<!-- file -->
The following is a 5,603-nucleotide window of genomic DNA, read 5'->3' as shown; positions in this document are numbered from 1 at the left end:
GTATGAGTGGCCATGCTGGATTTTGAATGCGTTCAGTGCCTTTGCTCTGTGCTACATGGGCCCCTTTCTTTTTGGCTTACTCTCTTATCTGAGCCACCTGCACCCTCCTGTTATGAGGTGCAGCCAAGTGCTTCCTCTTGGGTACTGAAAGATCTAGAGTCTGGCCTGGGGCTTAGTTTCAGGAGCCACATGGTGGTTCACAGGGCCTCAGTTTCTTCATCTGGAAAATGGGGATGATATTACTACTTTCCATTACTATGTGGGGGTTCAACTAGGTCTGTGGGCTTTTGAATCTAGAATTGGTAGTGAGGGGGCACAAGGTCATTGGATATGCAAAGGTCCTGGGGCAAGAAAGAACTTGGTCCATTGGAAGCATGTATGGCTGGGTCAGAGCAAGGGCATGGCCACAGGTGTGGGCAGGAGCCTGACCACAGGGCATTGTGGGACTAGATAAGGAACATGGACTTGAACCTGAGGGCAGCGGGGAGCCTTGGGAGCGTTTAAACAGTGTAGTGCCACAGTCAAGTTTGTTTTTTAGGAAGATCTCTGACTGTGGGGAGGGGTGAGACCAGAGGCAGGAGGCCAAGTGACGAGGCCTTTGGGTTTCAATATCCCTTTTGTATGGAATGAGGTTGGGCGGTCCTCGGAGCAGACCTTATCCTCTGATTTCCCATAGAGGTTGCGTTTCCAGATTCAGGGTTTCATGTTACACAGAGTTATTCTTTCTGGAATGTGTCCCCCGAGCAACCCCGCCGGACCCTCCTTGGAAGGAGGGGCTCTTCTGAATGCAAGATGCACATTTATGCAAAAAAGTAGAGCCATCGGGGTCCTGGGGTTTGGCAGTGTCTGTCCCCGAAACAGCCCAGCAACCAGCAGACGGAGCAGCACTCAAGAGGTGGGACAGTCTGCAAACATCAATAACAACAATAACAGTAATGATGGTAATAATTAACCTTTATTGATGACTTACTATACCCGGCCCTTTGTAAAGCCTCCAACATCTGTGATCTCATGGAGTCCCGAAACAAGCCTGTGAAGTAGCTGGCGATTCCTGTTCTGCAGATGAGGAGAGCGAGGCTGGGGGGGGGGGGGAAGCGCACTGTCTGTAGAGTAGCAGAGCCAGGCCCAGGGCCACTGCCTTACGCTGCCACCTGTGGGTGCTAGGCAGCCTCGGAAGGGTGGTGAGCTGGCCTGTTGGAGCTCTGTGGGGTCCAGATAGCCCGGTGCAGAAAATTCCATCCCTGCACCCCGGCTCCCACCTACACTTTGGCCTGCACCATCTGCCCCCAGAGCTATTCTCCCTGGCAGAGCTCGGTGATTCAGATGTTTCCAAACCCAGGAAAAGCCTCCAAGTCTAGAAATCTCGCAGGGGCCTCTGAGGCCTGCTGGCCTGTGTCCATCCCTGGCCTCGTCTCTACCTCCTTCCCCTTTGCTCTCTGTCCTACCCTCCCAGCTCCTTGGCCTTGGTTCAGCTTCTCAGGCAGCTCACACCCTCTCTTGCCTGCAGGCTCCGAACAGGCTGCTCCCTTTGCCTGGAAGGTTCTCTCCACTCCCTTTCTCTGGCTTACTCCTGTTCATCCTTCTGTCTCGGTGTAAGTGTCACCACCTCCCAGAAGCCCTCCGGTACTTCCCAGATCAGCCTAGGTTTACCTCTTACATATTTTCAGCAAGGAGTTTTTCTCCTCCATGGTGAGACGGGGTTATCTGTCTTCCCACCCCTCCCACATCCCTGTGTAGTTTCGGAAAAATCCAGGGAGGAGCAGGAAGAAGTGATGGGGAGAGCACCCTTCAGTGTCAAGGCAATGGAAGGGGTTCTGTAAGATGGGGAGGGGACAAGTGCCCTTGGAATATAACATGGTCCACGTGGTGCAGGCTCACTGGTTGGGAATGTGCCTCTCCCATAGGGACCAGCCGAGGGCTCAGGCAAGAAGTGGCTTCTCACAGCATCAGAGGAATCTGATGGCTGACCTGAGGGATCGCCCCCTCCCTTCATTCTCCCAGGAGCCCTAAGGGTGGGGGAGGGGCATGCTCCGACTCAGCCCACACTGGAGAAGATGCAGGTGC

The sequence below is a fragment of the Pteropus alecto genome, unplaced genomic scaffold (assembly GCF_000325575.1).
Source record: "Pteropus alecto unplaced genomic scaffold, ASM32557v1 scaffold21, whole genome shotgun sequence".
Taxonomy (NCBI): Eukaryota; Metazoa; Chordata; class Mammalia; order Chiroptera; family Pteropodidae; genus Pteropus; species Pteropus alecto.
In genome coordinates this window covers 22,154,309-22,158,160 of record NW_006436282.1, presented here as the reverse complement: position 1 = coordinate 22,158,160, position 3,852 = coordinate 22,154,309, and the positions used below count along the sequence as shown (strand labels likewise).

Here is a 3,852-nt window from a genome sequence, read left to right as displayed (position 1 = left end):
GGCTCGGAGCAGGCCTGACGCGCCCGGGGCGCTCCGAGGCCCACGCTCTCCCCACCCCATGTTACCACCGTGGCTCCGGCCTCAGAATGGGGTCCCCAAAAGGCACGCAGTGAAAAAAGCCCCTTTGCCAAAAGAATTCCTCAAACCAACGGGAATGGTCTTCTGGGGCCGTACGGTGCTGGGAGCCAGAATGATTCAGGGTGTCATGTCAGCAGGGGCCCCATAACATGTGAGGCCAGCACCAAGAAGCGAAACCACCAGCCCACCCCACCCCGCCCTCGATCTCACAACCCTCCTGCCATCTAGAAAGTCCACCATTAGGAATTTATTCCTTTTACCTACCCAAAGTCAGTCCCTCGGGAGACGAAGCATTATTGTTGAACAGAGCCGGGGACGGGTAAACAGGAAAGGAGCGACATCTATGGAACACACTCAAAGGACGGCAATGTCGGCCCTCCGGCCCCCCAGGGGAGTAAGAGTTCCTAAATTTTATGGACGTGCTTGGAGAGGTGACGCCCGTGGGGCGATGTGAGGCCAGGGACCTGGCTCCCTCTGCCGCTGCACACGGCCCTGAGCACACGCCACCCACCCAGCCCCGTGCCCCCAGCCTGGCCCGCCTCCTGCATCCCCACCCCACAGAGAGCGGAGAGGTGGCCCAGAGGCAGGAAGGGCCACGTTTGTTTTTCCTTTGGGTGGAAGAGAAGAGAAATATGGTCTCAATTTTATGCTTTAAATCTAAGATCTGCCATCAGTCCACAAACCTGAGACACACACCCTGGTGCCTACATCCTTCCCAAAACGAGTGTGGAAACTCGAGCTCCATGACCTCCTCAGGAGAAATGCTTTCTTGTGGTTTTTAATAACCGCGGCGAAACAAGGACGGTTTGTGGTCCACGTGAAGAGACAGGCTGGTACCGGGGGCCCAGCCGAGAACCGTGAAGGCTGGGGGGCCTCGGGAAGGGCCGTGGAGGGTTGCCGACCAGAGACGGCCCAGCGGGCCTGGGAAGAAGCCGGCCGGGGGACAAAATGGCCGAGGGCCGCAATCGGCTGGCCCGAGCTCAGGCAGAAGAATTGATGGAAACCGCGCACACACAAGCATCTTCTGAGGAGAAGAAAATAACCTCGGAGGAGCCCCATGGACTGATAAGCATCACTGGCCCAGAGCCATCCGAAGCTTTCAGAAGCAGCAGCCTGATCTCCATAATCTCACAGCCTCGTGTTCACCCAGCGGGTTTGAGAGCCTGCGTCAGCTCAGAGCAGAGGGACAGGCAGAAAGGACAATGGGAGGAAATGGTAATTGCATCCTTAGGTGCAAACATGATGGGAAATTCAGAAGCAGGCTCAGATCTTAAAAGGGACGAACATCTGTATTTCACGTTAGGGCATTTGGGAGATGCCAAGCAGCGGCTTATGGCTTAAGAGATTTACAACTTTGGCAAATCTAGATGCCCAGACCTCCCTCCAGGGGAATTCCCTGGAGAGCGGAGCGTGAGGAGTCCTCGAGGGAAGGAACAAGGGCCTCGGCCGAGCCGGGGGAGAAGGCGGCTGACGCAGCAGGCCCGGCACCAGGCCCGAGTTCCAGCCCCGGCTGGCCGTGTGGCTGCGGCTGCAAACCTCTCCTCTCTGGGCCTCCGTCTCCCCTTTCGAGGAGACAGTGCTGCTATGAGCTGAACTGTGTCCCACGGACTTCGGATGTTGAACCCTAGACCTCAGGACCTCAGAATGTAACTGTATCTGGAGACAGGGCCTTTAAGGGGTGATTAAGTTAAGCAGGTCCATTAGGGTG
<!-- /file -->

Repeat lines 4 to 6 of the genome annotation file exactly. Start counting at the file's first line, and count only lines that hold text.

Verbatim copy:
Source record: "Pteropus alecto unplaced genomic scaffold, ASM32557v1 scaffold21, whole genome shotgun sequence".
Taxonomy (NCBI): Eukaryota; Metazoa; Chordata; class Mammalia; order Chiroptera; family Pteropodidae; genus Pteropus; species Pteropus alecto.
In genome coordinates this window covers 22,154,309-22,158,160 of record NW_006436282.1, presented here as the reverse complement: position 1 = coordinate 22,158,160, position 3,852 = coordinate 22,154,309, and the positions used below count along the sequence as shown (strand labels likewise).